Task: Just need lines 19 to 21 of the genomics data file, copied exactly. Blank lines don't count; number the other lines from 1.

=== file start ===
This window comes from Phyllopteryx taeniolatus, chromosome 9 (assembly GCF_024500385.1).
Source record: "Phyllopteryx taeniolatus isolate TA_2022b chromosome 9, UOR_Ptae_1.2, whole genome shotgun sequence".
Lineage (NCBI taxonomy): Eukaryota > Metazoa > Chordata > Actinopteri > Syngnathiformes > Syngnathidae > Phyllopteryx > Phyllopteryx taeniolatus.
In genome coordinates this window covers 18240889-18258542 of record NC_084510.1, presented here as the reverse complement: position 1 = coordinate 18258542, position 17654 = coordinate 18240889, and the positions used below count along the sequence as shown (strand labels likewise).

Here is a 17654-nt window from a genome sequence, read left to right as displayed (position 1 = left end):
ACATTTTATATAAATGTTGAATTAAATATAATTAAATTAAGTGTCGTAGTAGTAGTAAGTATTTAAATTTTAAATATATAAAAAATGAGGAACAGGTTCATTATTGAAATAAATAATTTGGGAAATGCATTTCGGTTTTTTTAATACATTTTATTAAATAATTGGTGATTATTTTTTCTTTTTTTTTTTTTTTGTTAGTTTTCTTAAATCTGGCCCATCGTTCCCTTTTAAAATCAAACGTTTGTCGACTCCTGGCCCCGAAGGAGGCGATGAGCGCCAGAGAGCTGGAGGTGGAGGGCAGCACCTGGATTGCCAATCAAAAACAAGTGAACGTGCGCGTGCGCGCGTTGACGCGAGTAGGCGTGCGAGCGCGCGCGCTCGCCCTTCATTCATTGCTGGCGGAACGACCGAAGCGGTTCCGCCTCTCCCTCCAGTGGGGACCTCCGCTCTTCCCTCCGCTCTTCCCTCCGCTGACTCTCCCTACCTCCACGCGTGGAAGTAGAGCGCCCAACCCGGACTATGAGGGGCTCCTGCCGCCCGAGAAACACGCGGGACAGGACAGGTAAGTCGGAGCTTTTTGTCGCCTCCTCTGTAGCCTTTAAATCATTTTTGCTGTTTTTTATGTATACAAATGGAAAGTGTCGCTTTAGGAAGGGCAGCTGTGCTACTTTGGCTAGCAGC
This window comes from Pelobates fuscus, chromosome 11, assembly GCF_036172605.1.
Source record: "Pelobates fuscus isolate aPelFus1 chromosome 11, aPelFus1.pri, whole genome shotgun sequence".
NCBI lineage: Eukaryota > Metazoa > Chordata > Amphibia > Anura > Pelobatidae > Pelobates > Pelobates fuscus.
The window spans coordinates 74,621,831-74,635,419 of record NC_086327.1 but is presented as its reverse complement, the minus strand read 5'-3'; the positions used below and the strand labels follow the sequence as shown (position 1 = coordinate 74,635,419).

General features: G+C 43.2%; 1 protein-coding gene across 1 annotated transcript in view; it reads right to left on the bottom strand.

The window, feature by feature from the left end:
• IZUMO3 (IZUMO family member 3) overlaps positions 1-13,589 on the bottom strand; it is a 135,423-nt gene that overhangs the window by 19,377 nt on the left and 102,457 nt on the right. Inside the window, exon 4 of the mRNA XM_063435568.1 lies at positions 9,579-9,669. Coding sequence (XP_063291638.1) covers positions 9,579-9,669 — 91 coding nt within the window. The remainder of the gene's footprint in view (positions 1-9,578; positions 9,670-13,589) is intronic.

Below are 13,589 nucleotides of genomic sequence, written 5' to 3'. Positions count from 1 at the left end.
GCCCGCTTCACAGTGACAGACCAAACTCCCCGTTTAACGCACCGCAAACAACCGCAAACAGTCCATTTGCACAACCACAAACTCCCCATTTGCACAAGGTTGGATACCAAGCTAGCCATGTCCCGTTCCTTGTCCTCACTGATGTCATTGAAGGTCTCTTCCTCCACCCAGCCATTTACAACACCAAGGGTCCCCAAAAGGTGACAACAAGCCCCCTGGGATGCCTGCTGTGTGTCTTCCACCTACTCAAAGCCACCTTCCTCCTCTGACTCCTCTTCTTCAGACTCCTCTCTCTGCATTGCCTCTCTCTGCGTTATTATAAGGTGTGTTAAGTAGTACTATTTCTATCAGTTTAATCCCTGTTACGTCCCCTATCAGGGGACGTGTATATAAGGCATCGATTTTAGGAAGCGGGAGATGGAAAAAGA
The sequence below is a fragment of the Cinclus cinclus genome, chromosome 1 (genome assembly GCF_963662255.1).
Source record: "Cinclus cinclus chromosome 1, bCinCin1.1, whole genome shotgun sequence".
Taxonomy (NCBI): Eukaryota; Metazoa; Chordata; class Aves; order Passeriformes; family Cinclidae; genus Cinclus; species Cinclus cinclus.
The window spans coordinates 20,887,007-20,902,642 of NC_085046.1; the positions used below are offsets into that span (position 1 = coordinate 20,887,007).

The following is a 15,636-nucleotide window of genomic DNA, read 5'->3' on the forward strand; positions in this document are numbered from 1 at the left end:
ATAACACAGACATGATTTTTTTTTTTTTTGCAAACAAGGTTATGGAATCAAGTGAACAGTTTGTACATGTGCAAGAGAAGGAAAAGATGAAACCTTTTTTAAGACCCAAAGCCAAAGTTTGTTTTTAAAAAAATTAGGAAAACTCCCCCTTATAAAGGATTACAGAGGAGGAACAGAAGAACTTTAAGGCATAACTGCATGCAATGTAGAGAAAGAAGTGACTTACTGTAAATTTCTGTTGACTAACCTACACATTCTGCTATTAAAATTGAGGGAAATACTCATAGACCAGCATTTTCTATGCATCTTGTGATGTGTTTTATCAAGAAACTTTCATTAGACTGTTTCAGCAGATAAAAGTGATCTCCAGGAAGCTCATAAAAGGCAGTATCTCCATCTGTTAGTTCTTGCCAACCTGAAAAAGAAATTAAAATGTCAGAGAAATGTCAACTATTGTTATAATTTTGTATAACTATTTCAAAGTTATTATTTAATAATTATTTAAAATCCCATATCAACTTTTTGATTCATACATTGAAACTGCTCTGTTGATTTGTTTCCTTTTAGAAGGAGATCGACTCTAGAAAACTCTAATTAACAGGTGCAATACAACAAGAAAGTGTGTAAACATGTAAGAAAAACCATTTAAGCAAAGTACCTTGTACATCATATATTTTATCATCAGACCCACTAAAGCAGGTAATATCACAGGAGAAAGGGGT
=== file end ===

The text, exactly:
The window spans coordinates 20,887,007-20,902,642 of NC_085046.1; the positions used below are offsets into that span (position 1 = coordinate 20,887,007).

The following is a 15,636-nucleotide window of genomic DNA, read 5'->3' on the forward strand; positions in this document are numbered from 1 at the left end:
ATAACACAGACATGATTTTTTTTTTTTTTGCAAACAAGGTTATGGAATCAAGTGAACAGTTTGTACATGTGCAAGAGAAGGAAAAGATGAAACCTTTTTTAAGACCCAAAGCCAAAGTTTGTTTTTAAAAAAATTAGGAAAACTCCCCCTTATAAAGGATTACAGAGGAGGAACAGAAGAACTTTAAGGCATAACTGCATGCAATGTAGAGAAAGAAGTGACTTACTGTAAATTTCTGTTGACTAACCTACACATTCTGCTATTAAAATTGAGGGAAATACTCATAGACCAGCATTTTCTATGCATCTTGTGATGTGTTTTATCAAGAAACTTTCATTAGACTGTTTCAGCAGATAAAAGTGATCTCCAGGAAGCTCATAAAAGGCAGTATCTCCATCTGTTAGTTCTTGCCAACCTGAAAAAGAAATTAAAATGTCAGAGAAATGTCAACTATTGTTATAATTTTGTATAACTATTTCAAAGTTATTATTTAATAATTATTTAAAATCCCATATCAACTTTTTGATTCATACATTGAAACTGCTCTGTTGATTTGTTTCCTTTTAGAAGGAGATCGACTCTAGAAAACTCTAATTAACAGGTGCAATACAACAAGAAAGTGTGTAAACATGTAAGAAAAACCATTTAAGCAAAGTACCTTGTACATCATATATTTTATCATCAGACCCACTAAAGCAGGTAATATCACAGGAGAAAGGGGT